By Lloyd Gray/NEMS Daily Journal
When you’re 16, you usually think you know a lot more than you do. That’s the way it was with me about a lot of things, but when I first went to work at a daily newspaper at that age, I at least had enough smarts to realize how little I knew about the business.
I was excited to be there – I would have paid them to let me write about sports – but instead they were providing me the princely sum of $1.65 an hour and expected me to get on with it.
Into the vacuum where my knowledge and confidence needed to reside stepped a man named Burl Denson. He was about the same age as my father, and he became his journalistic surrogate.
Burl was already a crusty, well-traveled newspaper veteran of the old school at the ripe old age of 43. For several months, it was just him and me – a high school student – in The Meridian Star sports department as the paper searched for a sports editor and Burl did his time, anxious all the while to get back to news.
He was the consummate professional, and he taught me to care about the quality of the product and the needs of readers. He also taught me how to write a lead paragraph on a sports story and fussed at me more times than I could count about my use of sports clichampés. He taught me how to write a headline, lay out a page and put out a sports section on deadline. He was my Journalism 101.
He was anything but a softy. He let me know exactly what he thought about my work, and he could be rather salty in expressing his opinion. But in those hours before school on weekday mornings putting out an afternoon paper and on weekend nights working on the morning edition, I got four-years’ tuition worth of education. When he complimented my work, it really meant something, because he wasn’t loose with accolades.
When I was in college in Jackson, he arranged for me to become the “stringer,” or paid-by-the-article correspondent, for the Meridian paper at the Legislature. It was the most important door ever opened for me in my career and led, indirectly but certainly, to meeting my wife and eventually winding up in Tupelo.
Years later I returned to Meridian as editor of The Star and there was Burl, ensconced on the news desk, still getting the paper out every day. It was great fun to work with him again, even with his considerable orneriness and willingness to give me the what-for as he had done so many years before.
Burl died recently at the age of 82. I heard about his death, ironically, from a former colleague I was in contact with because of the premature death of one of our own here at the Journal, Greg McIlvain, a veteran of many nights and years on the sports desk and in the press box. I don’t know, but my guess is that Greg had somebody like Burl back in his career, as most of us have – somebody who really took an interest and made a difference. And I’m sure Greg had been that for somebody along the way as well.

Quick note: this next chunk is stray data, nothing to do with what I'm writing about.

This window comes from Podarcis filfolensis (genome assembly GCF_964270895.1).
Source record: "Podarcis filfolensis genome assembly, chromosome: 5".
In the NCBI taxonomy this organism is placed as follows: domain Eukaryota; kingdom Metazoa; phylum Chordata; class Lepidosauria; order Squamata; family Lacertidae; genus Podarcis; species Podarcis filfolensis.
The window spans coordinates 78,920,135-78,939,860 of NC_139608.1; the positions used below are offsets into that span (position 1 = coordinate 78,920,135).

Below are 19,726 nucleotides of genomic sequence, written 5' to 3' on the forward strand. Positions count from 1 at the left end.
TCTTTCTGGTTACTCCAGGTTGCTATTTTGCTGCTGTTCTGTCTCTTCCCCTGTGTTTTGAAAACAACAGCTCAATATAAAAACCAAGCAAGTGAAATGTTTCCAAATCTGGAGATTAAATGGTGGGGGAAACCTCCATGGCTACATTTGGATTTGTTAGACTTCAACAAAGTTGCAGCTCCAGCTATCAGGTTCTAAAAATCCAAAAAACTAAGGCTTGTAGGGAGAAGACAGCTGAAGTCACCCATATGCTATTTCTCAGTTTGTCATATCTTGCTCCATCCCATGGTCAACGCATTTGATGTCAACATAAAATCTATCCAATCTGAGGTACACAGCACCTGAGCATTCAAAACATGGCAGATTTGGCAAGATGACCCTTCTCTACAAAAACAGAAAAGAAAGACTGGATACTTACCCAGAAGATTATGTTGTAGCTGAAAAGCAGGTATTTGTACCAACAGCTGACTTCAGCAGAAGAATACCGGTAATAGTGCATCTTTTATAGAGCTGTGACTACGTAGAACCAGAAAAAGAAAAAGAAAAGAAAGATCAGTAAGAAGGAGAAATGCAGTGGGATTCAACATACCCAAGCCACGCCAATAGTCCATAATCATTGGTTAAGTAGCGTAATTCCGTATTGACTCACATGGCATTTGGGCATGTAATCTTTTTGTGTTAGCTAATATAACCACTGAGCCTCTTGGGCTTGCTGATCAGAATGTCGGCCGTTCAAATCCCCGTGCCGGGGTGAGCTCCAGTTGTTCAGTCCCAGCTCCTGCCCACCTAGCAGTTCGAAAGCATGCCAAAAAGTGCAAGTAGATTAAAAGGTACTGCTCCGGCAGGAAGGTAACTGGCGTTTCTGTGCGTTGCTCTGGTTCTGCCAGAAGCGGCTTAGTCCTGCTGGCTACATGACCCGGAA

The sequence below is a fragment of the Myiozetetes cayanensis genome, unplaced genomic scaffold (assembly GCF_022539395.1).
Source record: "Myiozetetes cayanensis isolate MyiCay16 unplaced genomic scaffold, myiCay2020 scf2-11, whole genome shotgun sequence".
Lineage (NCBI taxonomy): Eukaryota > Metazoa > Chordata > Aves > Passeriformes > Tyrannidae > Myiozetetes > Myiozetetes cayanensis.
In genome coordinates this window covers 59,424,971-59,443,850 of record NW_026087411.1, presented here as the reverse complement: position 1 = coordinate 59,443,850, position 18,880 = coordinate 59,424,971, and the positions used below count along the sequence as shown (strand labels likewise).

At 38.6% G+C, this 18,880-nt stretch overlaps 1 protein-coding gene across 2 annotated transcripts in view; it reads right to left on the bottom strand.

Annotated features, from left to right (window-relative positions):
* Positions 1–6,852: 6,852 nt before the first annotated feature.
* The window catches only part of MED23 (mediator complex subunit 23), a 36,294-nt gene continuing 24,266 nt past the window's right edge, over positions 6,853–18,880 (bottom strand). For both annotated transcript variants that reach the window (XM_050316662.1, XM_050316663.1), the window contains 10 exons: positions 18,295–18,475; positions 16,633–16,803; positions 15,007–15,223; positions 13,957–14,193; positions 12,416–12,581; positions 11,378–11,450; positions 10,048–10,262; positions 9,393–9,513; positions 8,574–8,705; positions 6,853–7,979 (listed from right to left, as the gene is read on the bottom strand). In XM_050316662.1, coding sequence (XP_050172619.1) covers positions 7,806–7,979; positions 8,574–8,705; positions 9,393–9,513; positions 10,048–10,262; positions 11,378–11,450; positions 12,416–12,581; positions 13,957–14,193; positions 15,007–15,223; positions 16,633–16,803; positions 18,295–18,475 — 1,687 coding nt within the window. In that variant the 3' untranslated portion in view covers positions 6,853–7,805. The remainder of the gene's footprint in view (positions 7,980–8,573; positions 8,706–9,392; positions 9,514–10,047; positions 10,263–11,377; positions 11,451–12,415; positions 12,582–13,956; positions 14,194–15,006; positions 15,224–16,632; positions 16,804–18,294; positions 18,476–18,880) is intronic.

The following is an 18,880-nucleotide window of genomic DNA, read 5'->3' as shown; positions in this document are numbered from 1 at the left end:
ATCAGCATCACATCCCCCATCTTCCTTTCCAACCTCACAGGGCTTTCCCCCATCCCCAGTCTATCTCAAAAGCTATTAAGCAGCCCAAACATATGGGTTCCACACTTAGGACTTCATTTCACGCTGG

The idea that anybody is a completely self-made person is a faulty premise. All of us, in one way or another, owe something to the people who have taught us, guided us, and opened doors for us along the way. Whether it’s a mutually recognized mentoring relationship, or simply the result of shared experience and gleaned wisdom, we are in part the product of something beyond our own isolated initiative and hard work. Most of the time we are too busy to acknowledge or even realize that our lives would likely have taken a different course without these relationships.
Some of them may occur by chance; I prefer to think of them as providential. We can’t exist in a vacuum; that’s not our makeup. We need others.
Of course, I regret never having told Burl directly how significant a role he played in my life. He was the farthest thing from a sentimentalist, at least in my perception of him, and I suppose I figured he’d just brush it off anyway.
Too bad. He deserved to know that he made a difference, and I should have told him.
Lloyd Gray is executive editor of the Daily Journal. Contact him at (662) 678-1579 or firstname.lastname@example.org.